“Do what your instinct tells you to do. Sometime it’s better that way,” Peter said.
“You’re probably only a few years older than me but often you sound like my father or even my grandfather.”
“Things that I’ve seen make me sound like an old man. Believe me, I don’t really like to see what I’ve seen.”
“What do you see right now?”
“I see people refusing to accept facts, hanging onto something they have no control over. The human mind is powerful; it can do unbelievable things.”
“Why don’t you like what you see?”
“I can see the facts as they are. I know what is happening but I can’t turn it around to make it positive instead of negative. If I could, I wouldn’t mind seeing what I see at all.”
“Why do you want to change things?”
“I have no power to change facts so I would not dream of changing them. I just don’t like to see the actions that are caused by the facts.”
“Can you choose not to see it?”
“It is not by choice. I’ve had the ability since birth. I have no say in it.”
“So it’s a gift.”
“A gift that I’d rather not have.”
“How do you handle it?”
“I try to help those who are grasping on the edge to have the best time they can.”
“Good on you Peter, let’s drink to that.”
I didn’t know what Peter was talking about, neither did Richard. We were there in Volendam for a good time, not to search for the meaning of life, so we dropped the subject and had a merry night.
* * *
I woke up in hospital. I had no idea how I had got there. What had happened to make me end up here?
The last thing I could remember was having drinks with Peter and Richard at Volendam the night before. How could I be lying on a hospital bed in Melbourne the next day?
“I called your parents, they’ll be here soon. Your mother has been sitting on that chair for the past three months, waiting for you to wake up,” the nurse told me while she did a routine check.
I was confused and tried to figure out what was going on. Before I came to my senses, the nurse was gone.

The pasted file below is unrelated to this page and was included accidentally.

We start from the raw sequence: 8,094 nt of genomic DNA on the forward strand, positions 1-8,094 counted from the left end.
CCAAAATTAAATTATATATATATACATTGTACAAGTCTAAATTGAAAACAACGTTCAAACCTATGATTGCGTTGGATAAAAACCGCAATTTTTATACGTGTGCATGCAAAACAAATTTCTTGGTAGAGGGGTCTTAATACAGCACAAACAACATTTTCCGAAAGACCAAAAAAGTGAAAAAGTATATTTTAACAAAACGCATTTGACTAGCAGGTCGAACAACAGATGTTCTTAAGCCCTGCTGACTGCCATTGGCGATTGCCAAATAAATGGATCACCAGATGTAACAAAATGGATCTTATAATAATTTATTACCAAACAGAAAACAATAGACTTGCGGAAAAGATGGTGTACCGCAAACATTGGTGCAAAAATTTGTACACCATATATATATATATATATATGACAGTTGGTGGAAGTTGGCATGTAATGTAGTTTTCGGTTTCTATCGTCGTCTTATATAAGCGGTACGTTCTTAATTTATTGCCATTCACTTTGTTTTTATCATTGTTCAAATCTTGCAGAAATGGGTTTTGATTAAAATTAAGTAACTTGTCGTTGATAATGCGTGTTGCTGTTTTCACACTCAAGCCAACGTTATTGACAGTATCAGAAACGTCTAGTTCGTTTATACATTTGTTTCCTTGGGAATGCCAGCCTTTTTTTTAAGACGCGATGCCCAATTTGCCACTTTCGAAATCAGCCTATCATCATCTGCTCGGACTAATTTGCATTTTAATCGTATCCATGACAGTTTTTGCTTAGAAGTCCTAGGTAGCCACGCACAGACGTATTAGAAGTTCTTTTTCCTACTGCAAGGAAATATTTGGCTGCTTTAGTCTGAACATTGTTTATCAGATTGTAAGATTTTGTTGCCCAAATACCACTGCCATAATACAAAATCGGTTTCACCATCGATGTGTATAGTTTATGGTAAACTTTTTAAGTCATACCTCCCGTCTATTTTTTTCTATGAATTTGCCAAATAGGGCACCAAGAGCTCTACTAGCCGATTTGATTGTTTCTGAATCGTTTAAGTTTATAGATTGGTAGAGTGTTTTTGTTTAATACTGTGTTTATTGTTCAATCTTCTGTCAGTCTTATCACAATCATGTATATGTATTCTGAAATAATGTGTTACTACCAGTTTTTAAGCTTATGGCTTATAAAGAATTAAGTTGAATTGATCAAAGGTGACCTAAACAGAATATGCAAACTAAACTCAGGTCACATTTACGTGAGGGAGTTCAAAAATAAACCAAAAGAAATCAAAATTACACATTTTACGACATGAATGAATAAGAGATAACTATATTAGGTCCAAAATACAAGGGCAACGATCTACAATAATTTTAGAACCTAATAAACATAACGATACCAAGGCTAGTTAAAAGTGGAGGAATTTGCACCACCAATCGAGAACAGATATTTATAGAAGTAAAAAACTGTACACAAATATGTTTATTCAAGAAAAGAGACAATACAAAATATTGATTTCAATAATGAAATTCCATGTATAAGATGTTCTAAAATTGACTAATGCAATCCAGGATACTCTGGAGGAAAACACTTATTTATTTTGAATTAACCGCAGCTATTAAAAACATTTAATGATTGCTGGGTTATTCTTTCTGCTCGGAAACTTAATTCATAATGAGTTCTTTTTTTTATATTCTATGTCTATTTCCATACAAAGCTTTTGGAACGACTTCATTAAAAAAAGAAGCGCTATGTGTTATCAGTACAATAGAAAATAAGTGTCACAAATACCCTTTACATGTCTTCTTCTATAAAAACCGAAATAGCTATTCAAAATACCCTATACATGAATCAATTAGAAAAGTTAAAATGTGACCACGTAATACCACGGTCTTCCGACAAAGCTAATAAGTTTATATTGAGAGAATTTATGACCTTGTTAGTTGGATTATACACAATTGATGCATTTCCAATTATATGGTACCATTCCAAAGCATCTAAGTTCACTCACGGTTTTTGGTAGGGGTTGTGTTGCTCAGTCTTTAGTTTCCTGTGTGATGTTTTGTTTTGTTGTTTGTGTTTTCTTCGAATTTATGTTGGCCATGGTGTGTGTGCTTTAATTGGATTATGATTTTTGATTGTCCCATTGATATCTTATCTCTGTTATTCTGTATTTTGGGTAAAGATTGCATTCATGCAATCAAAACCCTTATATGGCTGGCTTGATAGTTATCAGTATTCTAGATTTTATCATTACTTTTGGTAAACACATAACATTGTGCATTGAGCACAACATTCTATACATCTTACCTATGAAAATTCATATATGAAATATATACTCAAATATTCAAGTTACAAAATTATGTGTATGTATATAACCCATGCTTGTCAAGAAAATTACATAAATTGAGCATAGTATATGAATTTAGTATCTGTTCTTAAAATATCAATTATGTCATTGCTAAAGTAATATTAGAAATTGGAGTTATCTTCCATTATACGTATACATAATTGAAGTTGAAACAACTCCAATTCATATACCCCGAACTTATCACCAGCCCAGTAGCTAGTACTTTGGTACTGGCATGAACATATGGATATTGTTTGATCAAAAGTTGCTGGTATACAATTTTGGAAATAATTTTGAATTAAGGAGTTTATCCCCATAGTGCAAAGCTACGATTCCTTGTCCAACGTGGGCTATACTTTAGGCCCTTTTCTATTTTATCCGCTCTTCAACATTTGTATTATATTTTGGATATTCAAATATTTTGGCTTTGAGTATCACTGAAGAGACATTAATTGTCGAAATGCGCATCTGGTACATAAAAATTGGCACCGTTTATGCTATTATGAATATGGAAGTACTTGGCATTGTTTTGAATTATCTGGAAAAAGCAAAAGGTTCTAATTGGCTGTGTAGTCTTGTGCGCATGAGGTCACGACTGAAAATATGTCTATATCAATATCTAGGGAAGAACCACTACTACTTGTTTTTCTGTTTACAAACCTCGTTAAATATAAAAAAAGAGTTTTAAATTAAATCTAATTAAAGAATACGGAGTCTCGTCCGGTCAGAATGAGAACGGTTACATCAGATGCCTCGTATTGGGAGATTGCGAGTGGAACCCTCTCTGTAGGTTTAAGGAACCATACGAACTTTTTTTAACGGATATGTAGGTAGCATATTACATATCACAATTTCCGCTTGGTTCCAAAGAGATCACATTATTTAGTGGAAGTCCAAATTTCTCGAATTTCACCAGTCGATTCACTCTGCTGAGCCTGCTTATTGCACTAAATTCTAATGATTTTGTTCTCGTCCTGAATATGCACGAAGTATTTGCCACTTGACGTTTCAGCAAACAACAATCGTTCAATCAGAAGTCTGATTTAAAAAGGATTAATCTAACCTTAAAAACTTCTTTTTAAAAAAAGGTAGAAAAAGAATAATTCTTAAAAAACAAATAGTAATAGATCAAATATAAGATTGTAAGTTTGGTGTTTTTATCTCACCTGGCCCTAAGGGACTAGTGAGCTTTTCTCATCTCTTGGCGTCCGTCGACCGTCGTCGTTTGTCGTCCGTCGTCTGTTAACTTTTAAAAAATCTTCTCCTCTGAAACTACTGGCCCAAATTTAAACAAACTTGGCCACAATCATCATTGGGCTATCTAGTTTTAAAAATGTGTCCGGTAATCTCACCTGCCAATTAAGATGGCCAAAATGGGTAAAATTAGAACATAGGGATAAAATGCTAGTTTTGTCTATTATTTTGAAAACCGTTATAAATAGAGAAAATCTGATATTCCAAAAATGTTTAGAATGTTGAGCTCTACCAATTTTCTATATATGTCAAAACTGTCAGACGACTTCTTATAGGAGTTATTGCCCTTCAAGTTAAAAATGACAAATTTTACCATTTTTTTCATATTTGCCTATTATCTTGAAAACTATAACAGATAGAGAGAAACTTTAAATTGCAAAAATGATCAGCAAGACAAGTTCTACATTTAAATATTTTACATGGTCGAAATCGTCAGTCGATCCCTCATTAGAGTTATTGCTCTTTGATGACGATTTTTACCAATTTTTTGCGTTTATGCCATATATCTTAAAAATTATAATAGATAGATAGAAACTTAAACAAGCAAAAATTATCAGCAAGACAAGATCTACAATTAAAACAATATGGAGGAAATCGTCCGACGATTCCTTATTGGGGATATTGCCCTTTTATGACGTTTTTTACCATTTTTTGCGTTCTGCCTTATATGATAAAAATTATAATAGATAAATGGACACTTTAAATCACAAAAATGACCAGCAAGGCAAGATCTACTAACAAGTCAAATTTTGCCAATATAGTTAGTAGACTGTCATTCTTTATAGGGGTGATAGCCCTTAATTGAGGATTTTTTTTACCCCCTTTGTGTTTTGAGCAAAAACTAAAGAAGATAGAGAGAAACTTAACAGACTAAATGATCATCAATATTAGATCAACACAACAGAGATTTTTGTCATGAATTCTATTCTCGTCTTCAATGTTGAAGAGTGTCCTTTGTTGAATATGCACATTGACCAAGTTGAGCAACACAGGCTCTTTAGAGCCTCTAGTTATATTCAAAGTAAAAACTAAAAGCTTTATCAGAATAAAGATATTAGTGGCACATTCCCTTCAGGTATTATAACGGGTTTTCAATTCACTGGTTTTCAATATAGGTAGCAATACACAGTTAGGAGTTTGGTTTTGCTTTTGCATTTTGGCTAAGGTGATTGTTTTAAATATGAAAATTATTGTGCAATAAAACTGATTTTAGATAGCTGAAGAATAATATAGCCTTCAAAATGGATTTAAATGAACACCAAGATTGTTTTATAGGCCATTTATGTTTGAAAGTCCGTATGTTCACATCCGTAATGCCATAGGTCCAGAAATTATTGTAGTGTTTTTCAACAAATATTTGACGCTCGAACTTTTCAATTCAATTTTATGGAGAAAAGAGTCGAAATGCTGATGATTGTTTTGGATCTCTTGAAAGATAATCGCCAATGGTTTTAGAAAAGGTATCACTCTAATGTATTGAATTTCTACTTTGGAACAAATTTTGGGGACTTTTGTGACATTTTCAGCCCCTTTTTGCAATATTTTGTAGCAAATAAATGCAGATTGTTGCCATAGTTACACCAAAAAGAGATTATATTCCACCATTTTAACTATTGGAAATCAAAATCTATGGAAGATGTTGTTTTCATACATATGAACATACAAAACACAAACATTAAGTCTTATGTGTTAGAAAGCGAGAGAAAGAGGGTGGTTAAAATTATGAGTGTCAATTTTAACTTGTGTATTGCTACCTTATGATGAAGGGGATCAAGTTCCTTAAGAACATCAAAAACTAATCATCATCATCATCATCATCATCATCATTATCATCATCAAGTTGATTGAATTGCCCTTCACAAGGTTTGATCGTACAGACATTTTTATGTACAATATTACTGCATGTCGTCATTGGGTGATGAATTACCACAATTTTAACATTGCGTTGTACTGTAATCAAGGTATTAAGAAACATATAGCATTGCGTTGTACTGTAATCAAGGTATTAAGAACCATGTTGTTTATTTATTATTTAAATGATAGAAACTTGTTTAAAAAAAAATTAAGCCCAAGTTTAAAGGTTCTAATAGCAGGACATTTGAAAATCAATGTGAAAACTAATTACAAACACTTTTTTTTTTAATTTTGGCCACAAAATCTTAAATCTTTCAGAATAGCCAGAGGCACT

What did she mean by the past three months? I had been travelling in Europe, how could my body be here? Was I in a dream? Wake up, Justin, wake up. You had been missing home so much, your mind wanted to be home so you woke up and took your bag and went home. Stop dreaming!
“Hello Justin, I am Dr. Roger. How are you feeling?”
“That’s alright. You’ve been in a coma for almost 100 days. There will be some readjustment. Don’t rush yourself, call the nurse to help you. Tell me, what do you remember?”
“I was having drinks after dinner in Volendam before I woke up.”
“Do you remember what you had for dinner?”
I didn’t tell her what I had for dinner. I could tell she didn’t believe I had been in Volendam. She thought I was dreaming.
“Why am I here?”
“Do you remember anything?”
“No, not a thing.”
“You were in an accident. A car hit your bike, knocked you unconscious. You had some cuts and bruises but no major injuries. Can you move your right arm for me?”
Dr. Roger did some routine checks on me. I realised something unusual had happened to me. Until I figured out what was really going on, I wouldn’t reveal anything to anyone. So I bit my tongue.
I didn’t want to say anything to the doctor nor the nurse. That would keep me in the hospital longer than I wished.
* * *
The doctors were surprised that I got back on my feet so quickly. They all credited it to my young age and love of sports all my life. Whatever. I kept quiet.
Back home, sleeping in my own bedroom, lying on my own bed, somehow I couldn’t get any rest. My mind was tangled with thoughts. I wanted to find out what had really happened. I was unable to relax.
Thoughts were occupying my mind. Did I travel in Europe or did I dream while lying in the hospital bed that I had been travelling? No. I had not been dreaming, I knew that much.
I had walked on the pavement in Paris, I had touched part of the Berlin wall in Berlin, I had crossed many bridges in Holland.